Muneyoshi followed his gaze to where some first-year female students were huddling together, and waved at them with a smile. A squeal was heard from the group, and the president couldn't help laughing in amusement. "It's all you, Jirou. Can't you hear their cries of disgust towards me?"
"Stop it," Jirou replied, although it was clear he was just as entertained.
The two made their way to the back row, and Muneyoshi found himself pleasantly surprised to see none other than Fuyumi Irisu herself seated there as well. "Hi there, Miss Empress," he greeted cheerfully.
"Hello," Jirou said from behind him.
Fuyumi turned her gaze towards them, indigo eyes regarding them coolly as she returned their greeting. Muneyoshi grinned and sat next to her. Beside him, Jirou noticed another first-year that he recognized and the two shared a brief hello.
It was then that the door was shut and the performance began.
Or, at least, it would have if the candle wasn't missing.
As it turned out, the missing candle wasn't the only incident of the festival. A tarot card from the Fortune Telling Club, a ladle from the Cooking Club, playing stones from the Go Club, and several more items from seemingly random clubs were added to the list.
"A mystery," Muneyoshi exclaimed as they exited the magic show. "Now I wonder who's behind all this." His tone was happy, indicating that he didn't think too much of the entire situation.
Behind him, Jirou frowned, although he knew that Muneyoshi couldn't see him. "It's not just for fun, Mune. Theft within the school is a serious problem. We should take measures immediately to find the culprit."
"Of course we should. I never said this wasn't serious, you know."
And then, Muneyoshi turned his head, looked right into Jirou's eyes, and smiled.
Muneyoshi turned back and headed off, lifting a hand in farewell as he walked away. "I gotta go. Nice hanging out with you, Jirou. Let's try to catch another event later, yeah?"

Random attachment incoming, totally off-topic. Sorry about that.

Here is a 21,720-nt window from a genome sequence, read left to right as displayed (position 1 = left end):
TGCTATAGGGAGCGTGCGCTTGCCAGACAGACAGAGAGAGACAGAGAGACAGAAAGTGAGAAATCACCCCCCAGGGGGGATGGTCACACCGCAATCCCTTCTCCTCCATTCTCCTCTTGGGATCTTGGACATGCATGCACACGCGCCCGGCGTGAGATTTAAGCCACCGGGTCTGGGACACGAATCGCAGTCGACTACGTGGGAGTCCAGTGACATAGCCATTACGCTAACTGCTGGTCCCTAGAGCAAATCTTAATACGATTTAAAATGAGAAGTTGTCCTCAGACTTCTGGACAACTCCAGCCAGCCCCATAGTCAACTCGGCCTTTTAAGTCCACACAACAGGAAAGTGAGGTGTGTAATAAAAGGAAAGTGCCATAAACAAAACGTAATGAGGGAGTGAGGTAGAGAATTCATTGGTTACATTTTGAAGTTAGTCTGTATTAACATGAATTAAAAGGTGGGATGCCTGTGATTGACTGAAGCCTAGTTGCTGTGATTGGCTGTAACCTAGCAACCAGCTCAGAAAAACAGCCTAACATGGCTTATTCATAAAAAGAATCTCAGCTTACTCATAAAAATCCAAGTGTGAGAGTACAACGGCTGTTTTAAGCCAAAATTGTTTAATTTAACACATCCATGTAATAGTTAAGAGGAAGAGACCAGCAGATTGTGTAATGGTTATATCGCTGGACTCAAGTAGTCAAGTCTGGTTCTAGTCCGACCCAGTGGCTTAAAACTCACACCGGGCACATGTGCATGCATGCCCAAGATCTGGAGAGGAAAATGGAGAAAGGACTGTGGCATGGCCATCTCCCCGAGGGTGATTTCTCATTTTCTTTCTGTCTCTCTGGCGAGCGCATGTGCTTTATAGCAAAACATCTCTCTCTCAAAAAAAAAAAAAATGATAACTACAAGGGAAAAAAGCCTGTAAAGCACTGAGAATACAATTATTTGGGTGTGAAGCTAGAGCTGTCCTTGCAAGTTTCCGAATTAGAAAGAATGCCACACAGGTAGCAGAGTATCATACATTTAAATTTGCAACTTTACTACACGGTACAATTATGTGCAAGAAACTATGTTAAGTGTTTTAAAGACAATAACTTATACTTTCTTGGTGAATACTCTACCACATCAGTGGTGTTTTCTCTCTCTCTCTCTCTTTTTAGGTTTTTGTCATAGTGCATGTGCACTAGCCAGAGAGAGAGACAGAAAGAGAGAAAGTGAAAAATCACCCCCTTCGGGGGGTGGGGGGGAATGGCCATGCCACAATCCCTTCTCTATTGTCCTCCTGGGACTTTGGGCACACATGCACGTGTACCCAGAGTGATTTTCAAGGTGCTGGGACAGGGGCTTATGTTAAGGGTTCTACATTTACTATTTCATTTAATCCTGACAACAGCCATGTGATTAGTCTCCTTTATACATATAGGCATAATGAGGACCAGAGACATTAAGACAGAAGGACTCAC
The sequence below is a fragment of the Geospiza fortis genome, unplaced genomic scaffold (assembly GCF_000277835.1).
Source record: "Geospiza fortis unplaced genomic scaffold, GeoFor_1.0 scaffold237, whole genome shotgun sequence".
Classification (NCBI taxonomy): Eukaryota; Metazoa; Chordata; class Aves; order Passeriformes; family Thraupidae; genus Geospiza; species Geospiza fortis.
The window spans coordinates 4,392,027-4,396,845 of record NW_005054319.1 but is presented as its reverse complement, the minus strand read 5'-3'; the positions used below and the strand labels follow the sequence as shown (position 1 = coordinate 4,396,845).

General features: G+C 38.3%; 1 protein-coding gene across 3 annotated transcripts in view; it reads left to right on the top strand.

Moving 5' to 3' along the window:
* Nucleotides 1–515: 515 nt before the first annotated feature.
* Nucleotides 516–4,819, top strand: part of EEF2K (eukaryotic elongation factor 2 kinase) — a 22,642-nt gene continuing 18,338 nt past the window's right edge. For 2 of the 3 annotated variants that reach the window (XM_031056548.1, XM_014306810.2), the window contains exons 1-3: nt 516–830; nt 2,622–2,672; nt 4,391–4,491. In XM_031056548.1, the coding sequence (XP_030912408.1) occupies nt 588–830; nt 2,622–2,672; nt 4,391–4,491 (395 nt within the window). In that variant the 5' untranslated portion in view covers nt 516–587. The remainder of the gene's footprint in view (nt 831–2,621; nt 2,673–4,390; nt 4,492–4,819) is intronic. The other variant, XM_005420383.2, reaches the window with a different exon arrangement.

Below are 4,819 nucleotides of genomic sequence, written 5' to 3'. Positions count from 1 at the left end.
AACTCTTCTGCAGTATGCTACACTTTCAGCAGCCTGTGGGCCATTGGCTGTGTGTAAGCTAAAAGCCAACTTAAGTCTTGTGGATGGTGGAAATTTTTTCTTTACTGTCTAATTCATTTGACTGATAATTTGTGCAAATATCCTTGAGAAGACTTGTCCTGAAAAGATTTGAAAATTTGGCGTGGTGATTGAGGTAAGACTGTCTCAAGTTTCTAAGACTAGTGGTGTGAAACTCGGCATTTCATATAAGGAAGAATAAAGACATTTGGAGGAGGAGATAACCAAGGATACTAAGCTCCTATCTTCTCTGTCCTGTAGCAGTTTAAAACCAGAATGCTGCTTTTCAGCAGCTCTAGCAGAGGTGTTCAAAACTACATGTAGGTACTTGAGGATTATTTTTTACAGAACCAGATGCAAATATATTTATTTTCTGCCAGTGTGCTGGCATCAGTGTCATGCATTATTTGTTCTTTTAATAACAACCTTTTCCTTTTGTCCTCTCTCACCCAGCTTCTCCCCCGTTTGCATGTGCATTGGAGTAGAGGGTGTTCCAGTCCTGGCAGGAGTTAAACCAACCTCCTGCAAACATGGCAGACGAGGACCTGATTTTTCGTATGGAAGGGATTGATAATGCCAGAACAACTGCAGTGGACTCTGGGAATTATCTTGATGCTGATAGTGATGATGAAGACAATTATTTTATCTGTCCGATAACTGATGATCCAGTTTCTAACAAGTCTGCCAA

And so the vice-president was left alone once again, standing stone-still in the middle of the hallway.
"So the mystery thief skipped the Quiz Club, huh?" Muneyoshi repeated this new information, and then leaned back in his seat with a sigh of satisfaction. "That pretty much resolves everything."
He stared at the ceiling of the room for a long time, listening to the chatter of his fellow students enjoying the festival outside. Laughter, shouts, discussions of which event had been the best - Muneyoshi closed his eyes and listened. This was the Kanya Fest that everyone had worked so hard on, as well as his pride as the student council president.
Every student had contributed something to their club's event, and so every student would be remembered through the performances of the Kanya Fest. Muneyoshi himself had been immortalized through A Corpse by Evening last year.
And it seemed as though Jirou had wished for him to remembered twice over during this festival.
"Kugayama lost Kudryavka's Order," Muneyoshi said to himself.
No, he'd never read the manuscript. Partly because he had no interest in ever drawing manga again. Mostly because he didn't want to be reminded of Haruna. He felt as though the three of them had truly become close during their time making the doujin. He'd loved going to school and hanging out with Haruna and Jirou every day, talking to them and drawing with them and being with them.
When Haruna left, he was more bothered by it than he cared to admit. Surely Jirou understood that? Surely his own best friend would realize why Muneyoshi didn't want to read Kudryavaka's Order, much less draw it out?
He could only hope. But something, some nagging feeling within him, told him that no, Jirou didn't understand.
Jirou had never understood.
"This year's Kanya Festival has safely come to an end."
Muneyoshi gazed over the student body with a mixture of amusement, relief, and pride as he stood upon the stage. A slight smile on his face, he added, "Though it seems there was a bit of a strange incident."
The students laughed at this, remembering all the thefts that had gotten them so worked up during the course of the festival. With the explosive finale at the Classics Club, Jumonji had officially won, and although the school would never know who the mystery thief was they were sure to remember the excitement he'd put them through.
As they enjoyed their memories, Muneyoshi turned around to face his fellow student council members lined up behind him. Jirou was the only one who looked back at him. He was also the only one not laughing.
Holding up a hand to block his words from the microphone, Muneyoshi whispered the comment meant only for Jirou's ears.
With a small chuckle, he turned back to the audience.
He didn't need to see Jirou's face to know about the confused expression that had come across it. But he had forgiven Jirou, and so long as his vice-president understood that he couldn't ask for anything more.
"Anyways, good work everyone! I hereby declare the 54th Kanya Festival closed!"
The auditorium burst into applause.